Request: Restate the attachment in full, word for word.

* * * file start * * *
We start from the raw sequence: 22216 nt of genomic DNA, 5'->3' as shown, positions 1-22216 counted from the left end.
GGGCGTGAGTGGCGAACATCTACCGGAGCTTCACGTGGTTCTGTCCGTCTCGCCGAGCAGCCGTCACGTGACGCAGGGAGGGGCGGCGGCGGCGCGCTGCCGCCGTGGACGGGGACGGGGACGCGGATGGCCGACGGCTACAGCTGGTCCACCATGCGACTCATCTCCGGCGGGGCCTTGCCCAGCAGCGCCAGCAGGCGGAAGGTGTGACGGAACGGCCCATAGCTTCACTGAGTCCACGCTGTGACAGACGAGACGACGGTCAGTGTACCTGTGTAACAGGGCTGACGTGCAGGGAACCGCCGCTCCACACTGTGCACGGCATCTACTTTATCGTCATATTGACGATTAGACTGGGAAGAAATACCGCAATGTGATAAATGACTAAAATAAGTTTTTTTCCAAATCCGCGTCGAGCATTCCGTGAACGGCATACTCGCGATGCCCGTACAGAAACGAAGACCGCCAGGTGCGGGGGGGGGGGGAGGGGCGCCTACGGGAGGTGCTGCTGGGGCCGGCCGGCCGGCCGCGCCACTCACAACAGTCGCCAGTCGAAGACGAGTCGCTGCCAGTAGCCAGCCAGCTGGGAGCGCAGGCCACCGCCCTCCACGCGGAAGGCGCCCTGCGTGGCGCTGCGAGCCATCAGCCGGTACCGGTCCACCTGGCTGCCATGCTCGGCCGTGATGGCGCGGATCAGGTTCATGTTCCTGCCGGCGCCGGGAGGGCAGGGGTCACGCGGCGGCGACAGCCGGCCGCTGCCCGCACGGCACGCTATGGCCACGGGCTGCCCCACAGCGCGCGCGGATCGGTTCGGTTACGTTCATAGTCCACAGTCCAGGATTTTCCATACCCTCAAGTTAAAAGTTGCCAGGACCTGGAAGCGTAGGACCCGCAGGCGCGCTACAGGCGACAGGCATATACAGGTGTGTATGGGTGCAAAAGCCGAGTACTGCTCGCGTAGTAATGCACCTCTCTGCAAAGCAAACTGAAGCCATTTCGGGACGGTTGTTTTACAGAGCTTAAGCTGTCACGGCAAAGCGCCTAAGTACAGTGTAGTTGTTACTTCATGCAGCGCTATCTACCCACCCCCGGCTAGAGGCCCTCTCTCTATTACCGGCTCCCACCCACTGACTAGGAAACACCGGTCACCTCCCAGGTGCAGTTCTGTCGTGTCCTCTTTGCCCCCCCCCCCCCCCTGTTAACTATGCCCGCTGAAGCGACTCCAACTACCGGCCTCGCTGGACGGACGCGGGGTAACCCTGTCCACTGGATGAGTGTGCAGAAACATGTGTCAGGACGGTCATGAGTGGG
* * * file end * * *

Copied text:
We start from the raw sequence: 22216 nt of genomic DNA, 5'->3' as shown, positions 1-22216 counted from the left end.
GGGCGTGAGTGGCGAACATCTACCGGAGCTTCACGTGGTTCTGTCCGTCTCGCCGAGCAGCCGTCACGTGACGCAGGGAGGGGCGGCGGCGGCGCGCTGCCGCCGTGGACGGGGACGGGGACGCGGATGGCCGACGGCTACAGCTGGTCCACCATGCGACTCATCTCCGGCGGGGCCTTGCCCAGCAGCGCCAGCAGGCGGAAGGTGTGACGGAACGGCCCATAGCTTCACTGAGTCCACGCTGTGACAGACGAGACGACGGTCAGTGTACCTGTGTAACAGGGCTGACGTGCAGGGAACCGCCGCTCCACACTGTGCACGGCATCTACTTTATCGTCATATTGACGATTAGACTGGGAAGAAATACCGCAATGTGATAAATGACTAAAATAAGTTTTTTTCCAAATCCGCGTCGAGCATTCCGTGAACGGCATACTCGCGATGCCCGTACAGAAACGAAGACCGCCAGGTGCGGGGGGGGGGGGAGGGGCGCCTACGGGAGGTGCTGCTGGGGCCGGCCGGCCGGCCGCGCCACTCACAACAGTCGCCAGTCGAAGACGAGTCGCTGCCAGTAGCCAGCCAGCTGGGAGCGCAGGCCACCGCCCTCCACGCGGAAGGCGCCCTGCGTGGCGCTGCGAGCCATCAGCCGGTACCGGTCCACCTGGCTGCCATGCTCGGCCGTGATGGCGCGGATCAGGTTCATGTTCCTGCCGGCGCCGGGAGGGCAGGGGTCACGCGGCGGCGACAGCCGGCCGCTGCCCGCACGGCACGCTATGGCCACGGGCTGCCCCACAGCGCGCGCGGATCGGTTCGGTTACGTTCATAGTCCACAGTCCAGGATTTTCCATACCCTCAAGTTAAAAGTTGCCAGGACCTGGAAGCGTAGGACCCGCAGGCGCGCTACAGGCGACAGGCATATACAGGTGTGTATGGGTGCAAAAGCCGAGTACTGCTCGCGTAGTAATGCACCTCTCTGCAAAGCAAACTGAAGCCATTTCGGGACGGTTGTTTTACAGAGCTTAAGCTGTCACGGCAAAGCGCCTAAGTACAGTGTAGTTGTTACTTCATGCAGCGCTATCTACCCACCCCCGGCTAGAGGCCCTCTCTCTATTACCGGCTCCCACCCACTGACTAGGAAACACCGGTCACCTCCCAGGTGCAGTTCTGTCGTGTCCTCTTTGCCCCCCCCCCCCCCCTGTTAACTATGCCCGCTGAAGCGACTCCAACTACCGGCCTCGCTGGACGGACGCGGGGTAACCCTGTCCACTGGATGAGTGTGCAGAAACATGTGTCAGGACGGTCATGAGTGGG